Chloasma During Pregnancy

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Pregnancy brings a whole host of changes to your body, with some more expected than others. While a growing belly, fatigue, and nausea are par for the course, you might be surprised to notice your skin darkening in spots on your face. Rest assured that while possibly annoying, this hyperpigmentation, or chloasma, is a normal part of pregnancy.

What Is Chloasma?

Chloasma is a common skin condition during pregnancy. It usually presents as dark, brownish patches of skin, mostly on the forehead, nose, upper lip, and cheeks.

Appearance

Chloasma, which is also called melasma or the “mask of pregnancy,” is a common condition in pregnancy. In fact, it impacts the majority of pregnancies, affecting between 45% and 75% of them. Chloasma usually presents as dark, brownish patches of skin, mostly on the forehead, nose, upper lip, and cheeks—hence the "mask" nickname.

These darkened areas, which can range from light tan to dark brown, are usually symmetrical, showing up evenly on both sides of the face. Less commonly, these patches can occur on other parts of the body that are exposed to the sun, like the neck or the forearms.

While chloasma may be bothersome aesthetically, it's not painful and doesn't carry any risks to the pregnancy. This hyperpigmentation will often fade away after the postpartum period.

Causes of Chloasma

The exact causes of chloasma are unknown. However, there are several known triggers and risk factors that increase incidence. The condition is also known to occur at any time in life and in people of any gender.

However, most commonly, hyperpigmentation occurs during and after pregnancy and in those taking pregnancy-related hormones. People with higher levels of pigment in their skin and those who are regularly exposed to more intense sunlight are also at higher risk of developing chloasma.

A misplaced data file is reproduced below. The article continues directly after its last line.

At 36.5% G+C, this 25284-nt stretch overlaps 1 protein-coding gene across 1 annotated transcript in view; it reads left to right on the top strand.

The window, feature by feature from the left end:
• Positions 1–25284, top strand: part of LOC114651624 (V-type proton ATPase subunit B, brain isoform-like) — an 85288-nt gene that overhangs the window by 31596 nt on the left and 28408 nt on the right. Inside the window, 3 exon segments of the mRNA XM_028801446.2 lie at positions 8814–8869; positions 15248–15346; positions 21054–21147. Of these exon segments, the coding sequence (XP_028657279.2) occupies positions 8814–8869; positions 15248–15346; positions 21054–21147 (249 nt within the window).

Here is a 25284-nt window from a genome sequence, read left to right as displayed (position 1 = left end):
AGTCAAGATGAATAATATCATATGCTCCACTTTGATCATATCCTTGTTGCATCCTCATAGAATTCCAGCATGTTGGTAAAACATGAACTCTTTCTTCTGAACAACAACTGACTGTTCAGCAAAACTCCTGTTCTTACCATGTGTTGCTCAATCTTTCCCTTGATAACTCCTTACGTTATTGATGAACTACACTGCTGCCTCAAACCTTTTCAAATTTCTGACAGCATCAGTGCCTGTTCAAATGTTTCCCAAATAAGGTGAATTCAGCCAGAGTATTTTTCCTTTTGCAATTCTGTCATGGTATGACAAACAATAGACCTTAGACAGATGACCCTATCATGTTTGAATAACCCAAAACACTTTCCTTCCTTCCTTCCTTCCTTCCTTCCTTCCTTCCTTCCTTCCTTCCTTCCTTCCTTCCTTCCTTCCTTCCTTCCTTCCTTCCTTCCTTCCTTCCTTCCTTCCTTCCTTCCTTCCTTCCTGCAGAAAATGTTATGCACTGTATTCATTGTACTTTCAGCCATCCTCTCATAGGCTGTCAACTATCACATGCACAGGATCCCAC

Hormones

When chloasma happens during pregnancy, it is referred to as melasma. These changes in pigmentation are believed to be triggered by elevated levels of estrogen during pregnancy. Increases in these hormones are thought to stimulate the production of melanin, which results in areas of hyperpigmentation. People taking oral contraceptives or hormone replacement therapy (HRT) may also experience chloasma due to hormonal changes.

The effect of the increased estrogen is magnified by the higher levels of progesterone that pregnancy triggers as well. This is also what often causes the linea nigra, the dark line down the center of your belly during pregnancy.

Sun

Sun exposure also heightens your likelihood of developing chloasma. The ultraviolet (UV) light from the sun encourages melanocytes (the pigment-producing cells in your skin) to produce melanin, which can be a trigger for the development of chloasma and can also exacerbate existing chloasma. Stress and thyroid disease can also be contributing factors.

Heredity

According to the American Academy of Dermatology, people with more highly pigmented skin are more likely than those with lighter skin tones to develop chloasma. This is because their melanocytes are more active. Those with blood relatives who have had chloasma are also more likely to develop it.

However, these factors do not necessarily mean you will develop it, just that you are at a higher risk. A person with light skin and no family history of chloasma can also develop the condition.